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Last May, I moved my family into several tents on 35 wooded acres near Black River, N.S., and spent summer and fall clearing land and building a house in the hours after work. Late on summer nights, propped up in my sleeping bag, I drowsily read Canadian Wood-Frame House Construction and H. Pearson Gundy's Letters of Bliss Carman by lantern light.

Now that I have a roof over my head again, I've started to unpack some of my library and discover a new place to read.

I've always tried to read in the open, either at the kitchen table or in a living-room chair. I feel it's important to be visible and accessible to my kids when I'm at home, even if the mayhem sometimes agitates me. I want to live from the middle of my life, not hidden in a corner with my head down.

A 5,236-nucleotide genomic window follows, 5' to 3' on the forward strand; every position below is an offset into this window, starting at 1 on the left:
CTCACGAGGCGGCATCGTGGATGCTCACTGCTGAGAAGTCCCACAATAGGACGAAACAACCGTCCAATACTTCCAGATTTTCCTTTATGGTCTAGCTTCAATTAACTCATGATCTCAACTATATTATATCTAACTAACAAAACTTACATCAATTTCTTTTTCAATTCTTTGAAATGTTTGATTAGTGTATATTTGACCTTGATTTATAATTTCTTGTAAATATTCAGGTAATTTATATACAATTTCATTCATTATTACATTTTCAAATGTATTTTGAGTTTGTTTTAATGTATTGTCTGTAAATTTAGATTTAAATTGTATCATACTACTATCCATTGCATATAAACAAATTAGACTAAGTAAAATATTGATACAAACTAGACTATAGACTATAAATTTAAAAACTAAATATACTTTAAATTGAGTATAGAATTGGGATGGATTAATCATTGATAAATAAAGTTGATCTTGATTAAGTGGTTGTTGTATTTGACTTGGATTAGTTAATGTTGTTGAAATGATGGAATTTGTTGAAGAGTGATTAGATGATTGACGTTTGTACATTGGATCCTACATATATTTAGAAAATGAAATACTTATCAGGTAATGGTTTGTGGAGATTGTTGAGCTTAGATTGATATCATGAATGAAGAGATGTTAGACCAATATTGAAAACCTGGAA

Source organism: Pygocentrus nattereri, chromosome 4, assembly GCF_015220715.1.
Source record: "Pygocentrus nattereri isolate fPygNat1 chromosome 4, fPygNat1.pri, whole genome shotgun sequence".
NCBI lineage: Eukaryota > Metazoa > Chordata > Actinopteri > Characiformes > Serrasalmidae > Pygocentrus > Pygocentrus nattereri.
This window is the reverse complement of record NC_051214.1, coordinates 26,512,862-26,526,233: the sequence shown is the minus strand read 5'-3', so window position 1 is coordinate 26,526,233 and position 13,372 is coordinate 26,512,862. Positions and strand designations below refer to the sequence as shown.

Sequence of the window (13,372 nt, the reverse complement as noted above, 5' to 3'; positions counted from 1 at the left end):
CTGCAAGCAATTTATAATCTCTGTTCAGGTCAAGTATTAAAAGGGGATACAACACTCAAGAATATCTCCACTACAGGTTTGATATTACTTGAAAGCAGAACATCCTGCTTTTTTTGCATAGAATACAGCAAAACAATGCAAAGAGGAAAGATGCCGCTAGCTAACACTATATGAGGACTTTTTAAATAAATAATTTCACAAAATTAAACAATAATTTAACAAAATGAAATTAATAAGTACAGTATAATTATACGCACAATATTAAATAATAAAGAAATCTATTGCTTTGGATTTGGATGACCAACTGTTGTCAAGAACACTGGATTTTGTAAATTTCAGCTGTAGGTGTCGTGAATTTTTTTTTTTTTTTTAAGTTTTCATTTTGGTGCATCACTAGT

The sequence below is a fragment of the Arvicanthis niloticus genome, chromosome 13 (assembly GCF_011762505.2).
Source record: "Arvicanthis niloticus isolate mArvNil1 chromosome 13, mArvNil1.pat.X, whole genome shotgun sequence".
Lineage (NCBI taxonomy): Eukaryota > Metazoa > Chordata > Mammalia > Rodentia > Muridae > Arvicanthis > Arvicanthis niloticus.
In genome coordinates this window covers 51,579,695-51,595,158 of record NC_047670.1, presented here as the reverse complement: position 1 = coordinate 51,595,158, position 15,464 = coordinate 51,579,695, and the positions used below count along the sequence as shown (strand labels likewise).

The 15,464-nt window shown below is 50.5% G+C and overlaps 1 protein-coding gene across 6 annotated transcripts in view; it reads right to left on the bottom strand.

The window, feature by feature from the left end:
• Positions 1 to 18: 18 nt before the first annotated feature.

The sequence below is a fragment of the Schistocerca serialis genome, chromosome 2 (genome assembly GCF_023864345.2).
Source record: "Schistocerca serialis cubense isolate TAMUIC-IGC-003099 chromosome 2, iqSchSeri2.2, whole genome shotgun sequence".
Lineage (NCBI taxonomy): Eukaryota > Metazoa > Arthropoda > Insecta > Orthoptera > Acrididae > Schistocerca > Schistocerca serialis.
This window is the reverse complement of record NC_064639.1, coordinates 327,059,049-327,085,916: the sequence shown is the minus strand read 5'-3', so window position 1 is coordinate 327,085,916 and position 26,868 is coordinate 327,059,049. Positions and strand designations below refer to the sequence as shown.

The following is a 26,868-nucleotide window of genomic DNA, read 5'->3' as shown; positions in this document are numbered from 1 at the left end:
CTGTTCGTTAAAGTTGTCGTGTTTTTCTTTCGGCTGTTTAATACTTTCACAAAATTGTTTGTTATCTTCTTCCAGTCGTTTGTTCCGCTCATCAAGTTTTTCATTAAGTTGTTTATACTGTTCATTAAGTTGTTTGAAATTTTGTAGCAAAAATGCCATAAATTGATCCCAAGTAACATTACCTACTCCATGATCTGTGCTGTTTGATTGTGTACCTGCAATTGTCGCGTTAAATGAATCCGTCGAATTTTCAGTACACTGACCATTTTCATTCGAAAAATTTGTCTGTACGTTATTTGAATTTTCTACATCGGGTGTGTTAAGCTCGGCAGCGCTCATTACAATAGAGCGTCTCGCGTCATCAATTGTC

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I have a twisted habit of reading tragedies through the bleak midwinter, and I've just started Euripides's Medea. I have a four-volume set of The Complete Greek Tragedies, published by the University of Chicago Press in the 1950s, three volumes of which once belonged to the poet Miriam Waddington.

I started this reading project expecting these old plays to try my patience and generosity; in fact, I found them by and large to be astonishing works, still able to cut to the quick of human affairs all these centuries later.

I'm also re-reading Jeffery Cramer's annotated edition of Thoreau's The Maine Woods, John Leroux's new architectural history of the University of New Brunswick, Building a University, and a book on 16th-century type design.

Andrew Steeves is the publisher of Gaspereau Press.

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